France warns African rulers

ROLAND DUMAS, the French Foreign Minister, warned African governments yesterday that France could stop its aid to those which refused to bow to pressure to reform.

In an interview with the Bordeaux daily Sud-Ouest, Mr Dumas said President Mobutu Sese Seko of Zaire 'would be very wrong not to conform to the will of his people'. Philippe Bernard, the French ambassador to Zaire, was killed on Thursday when the French embassy in Kinshasa was sprayed with automatic fire as troops loyal to the President tried to put down a mutiny over pay.

But the warning was equally applicable to Togo where troops fired on unarmed demonstrators last week before the eyes of Marcel Debarge, the French Co-operation Minister. Over the weekend, an 11-year-old French boy was killed by a stray bullet in the Togo capital of Lome.

Mr Dumas said France had 'to facilitate the democratic process, encourage it and make leaders understand that it is in their interest'. He added: 'To do this we dispose of diplomatic, economic and financial means and our co- operation can be stopped from one day to the next.' Last week about 150 French troops flew to Kinshasa from Bangui in the Central African Republic to supervise the evacuation of French citizens. Some Europeans, principally Belgian residents, crossed the Congo River to Brazzaville.

Turmoil in Africa has added to the burdens on the French armed forces, which are playing important roles in United Nations operations in Cambodia, Somalia and former Yugoslavia. France has a tradition of direct intervention in African crises. In the 12 years since Francois Mitterrand was first elected, French troops have put down rebellions in the Comoros, Gabon, Rwanda, Togo and Zaire, as well as backing the government of Chad.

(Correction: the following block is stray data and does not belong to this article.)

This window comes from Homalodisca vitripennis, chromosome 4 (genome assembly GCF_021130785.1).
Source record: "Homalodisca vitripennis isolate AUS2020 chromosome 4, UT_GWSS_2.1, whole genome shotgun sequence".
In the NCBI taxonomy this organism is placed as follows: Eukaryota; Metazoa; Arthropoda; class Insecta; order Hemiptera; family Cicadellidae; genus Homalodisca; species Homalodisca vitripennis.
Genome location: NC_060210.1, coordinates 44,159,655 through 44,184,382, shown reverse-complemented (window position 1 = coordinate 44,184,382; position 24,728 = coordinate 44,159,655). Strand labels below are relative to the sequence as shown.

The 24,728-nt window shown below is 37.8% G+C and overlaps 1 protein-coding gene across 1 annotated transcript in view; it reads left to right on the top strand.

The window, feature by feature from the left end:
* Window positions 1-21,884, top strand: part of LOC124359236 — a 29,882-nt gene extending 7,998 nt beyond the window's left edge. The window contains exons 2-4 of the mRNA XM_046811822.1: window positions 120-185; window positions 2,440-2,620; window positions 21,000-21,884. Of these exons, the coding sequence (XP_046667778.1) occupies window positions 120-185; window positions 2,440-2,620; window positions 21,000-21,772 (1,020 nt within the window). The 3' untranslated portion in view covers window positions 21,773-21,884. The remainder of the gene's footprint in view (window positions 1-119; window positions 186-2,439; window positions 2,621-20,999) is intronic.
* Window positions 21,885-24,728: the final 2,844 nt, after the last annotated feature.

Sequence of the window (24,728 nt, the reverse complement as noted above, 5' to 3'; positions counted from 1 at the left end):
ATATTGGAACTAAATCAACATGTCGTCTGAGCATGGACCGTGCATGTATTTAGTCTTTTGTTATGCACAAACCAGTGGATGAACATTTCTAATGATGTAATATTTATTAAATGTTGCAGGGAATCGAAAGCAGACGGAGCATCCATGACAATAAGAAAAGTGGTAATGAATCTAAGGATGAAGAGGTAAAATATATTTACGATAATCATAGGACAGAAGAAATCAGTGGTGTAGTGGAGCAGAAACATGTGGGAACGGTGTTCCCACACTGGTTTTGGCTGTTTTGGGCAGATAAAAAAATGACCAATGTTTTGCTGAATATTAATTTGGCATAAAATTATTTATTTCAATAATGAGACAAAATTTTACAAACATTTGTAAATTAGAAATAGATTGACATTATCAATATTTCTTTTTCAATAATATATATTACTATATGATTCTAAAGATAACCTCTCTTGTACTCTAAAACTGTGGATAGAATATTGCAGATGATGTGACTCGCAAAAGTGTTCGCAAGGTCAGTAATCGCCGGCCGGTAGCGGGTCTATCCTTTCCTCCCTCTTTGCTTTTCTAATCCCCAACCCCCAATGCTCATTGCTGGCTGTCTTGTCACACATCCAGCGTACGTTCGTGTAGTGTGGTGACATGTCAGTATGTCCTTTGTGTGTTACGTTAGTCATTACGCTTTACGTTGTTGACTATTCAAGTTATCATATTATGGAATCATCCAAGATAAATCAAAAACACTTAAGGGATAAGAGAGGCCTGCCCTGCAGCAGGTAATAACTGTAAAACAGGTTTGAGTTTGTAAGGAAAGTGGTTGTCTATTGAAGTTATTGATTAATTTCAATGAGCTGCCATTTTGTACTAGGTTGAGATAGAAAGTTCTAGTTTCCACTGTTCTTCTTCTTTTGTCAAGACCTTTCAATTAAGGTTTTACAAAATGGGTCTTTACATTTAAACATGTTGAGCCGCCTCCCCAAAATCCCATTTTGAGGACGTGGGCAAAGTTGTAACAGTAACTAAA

In 1990 Mr Mitterrand promised 'a bonus for democracy' at a summit with French-speaking African leaders, starting a French policy of encouraging democratisation on the continent. In Togo, however, France has been reluctant to take measures against the government. Although the US, the EC and Germany suspended aid a year ago to put pressure on the government for democratic reform, France has so far only stopped military co-operation.

Mr Dumas said France's obligations in Africa were 'limited to the security of countries with which we have agreements and to that of French communities in countries where they are threatened by turmoil'.

Start your day with The Independent, sign up for daily news emails
Have you tried new the Independent Digital Edition apps?
ebooks
ebooksA special investigation by Andy McSmith
  • Get to the point
Latest stories from i100
Have you tried new the Independent Digital Edition apps?
Independent Dating
and  

By clicking 'Search' you
are agreeing to our
Terms of Use.

iJobs Job Widget
iJobs General

Recruitment Genius: Senior Managing Engineer

Negotiable: Recruitment Genius: This leading provider of refrigeration, mechan...

Recruitment Genius: Advertisement Sales Manager

£21000 - £25000 per annum: Recruitment Genius: A publishing company based in F...

Recruitment Genius: Business Development Executive - Affiliates & Partnerships

£20000 - £35000 per annum: Recruitment Genius: This multi-award winning foreig...

Recruitment Genius: Graduate Structural Engineer